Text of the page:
Slaughter House was quite simply a blast. Of course not all of the illusions were as impressive as the ones I’ve hinted at above but that’s largely due to the fact that the ones I’ve covered set the bar so high. My favorite scenes and accompanying illusions involved actors persecuting what seemed to be innocent victims. These scenes were visually stunning and the cause of much laughter. My only complaint is that Slaughter House wasn’t longer but heck I say that about most of my favorite attractions. It isn’t often that we find a Haunt of the Year contender this early in the season but surely Slaughter House is in the running. We cannot wait to get back and check out both the Haunted Maze and Blood Bath and Beyond Hayride.

Rating: 4.5 stars

YOUNG UPSTART HAS POTENTIAL, NEEDS IMPROVEMENT

Our night of haunting came to a conclusion in Webberville where we checked out two haunts at one location. A Nightmare on Elm Road is the primary attraction, The Sequel is billed as the sidekick but in reality the two are essentially the same haunt. Guests pay $10 to experience the first and an additional $5 for the latter. I don’t bear a grudge to anybody trying to make an honest buck but in all fairness I feel the entire location would have been more appropriately priced at $10, but enough talk of money — there’s a haunt to be reviewed!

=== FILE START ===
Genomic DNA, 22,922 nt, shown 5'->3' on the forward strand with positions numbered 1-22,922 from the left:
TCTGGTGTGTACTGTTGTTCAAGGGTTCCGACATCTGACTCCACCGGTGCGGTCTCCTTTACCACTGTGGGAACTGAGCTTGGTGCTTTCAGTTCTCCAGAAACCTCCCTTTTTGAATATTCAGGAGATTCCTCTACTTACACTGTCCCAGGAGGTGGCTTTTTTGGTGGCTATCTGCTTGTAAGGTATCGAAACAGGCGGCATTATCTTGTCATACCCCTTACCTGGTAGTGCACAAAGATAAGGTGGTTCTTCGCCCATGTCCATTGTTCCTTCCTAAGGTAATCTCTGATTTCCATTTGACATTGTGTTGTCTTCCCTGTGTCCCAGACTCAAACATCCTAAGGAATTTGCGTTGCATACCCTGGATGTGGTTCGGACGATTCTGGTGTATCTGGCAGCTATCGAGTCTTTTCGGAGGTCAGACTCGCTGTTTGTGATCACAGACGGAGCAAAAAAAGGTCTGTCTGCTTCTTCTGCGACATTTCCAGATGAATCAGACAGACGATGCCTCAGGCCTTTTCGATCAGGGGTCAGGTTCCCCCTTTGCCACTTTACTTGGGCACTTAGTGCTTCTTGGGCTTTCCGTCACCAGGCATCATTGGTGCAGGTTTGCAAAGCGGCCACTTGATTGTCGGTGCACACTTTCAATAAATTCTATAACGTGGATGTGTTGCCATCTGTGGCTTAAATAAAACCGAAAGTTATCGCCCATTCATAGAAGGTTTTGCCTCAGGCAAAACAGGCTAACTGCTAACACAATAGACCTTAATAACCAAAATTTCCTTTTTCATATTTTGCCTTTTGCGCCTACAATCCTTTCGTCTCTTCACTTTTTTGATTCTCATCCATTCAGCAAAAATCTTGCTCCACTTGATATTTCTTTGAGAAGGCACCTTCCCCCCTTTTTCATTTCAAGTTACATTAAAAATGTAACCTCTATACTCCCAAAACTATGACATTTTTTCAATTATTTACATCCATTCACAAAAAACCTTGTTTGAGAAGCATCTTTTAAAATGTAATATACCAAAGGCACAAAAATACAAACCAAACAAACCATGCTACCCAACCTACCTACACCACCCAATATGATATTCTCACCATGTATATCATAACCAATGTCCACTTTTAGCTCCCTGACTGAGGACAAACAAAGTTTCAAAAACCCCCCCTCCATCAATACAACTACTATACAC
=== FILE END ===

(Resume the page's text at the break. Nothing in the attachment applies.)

A Nightmare on Elm Road seems to be situated at the rear of a homeowner’s property — a shantytown of sorts is propped up near a cluster of trees. There was scarcely a wait as John and I quickly found ourselves shut into a small room. A rather forgettable video played before our eyes, a man dressed half-heartedly like Freddy Kreuger spoke of the horrors to come. The video presentation ended and we entered through a second door and into darkness. I enjoyed the early stages of this haunt quite a bit — the design may have been a bit crude but the twisting passages and oddly angled, low lying doorways harkened back to haunting of old.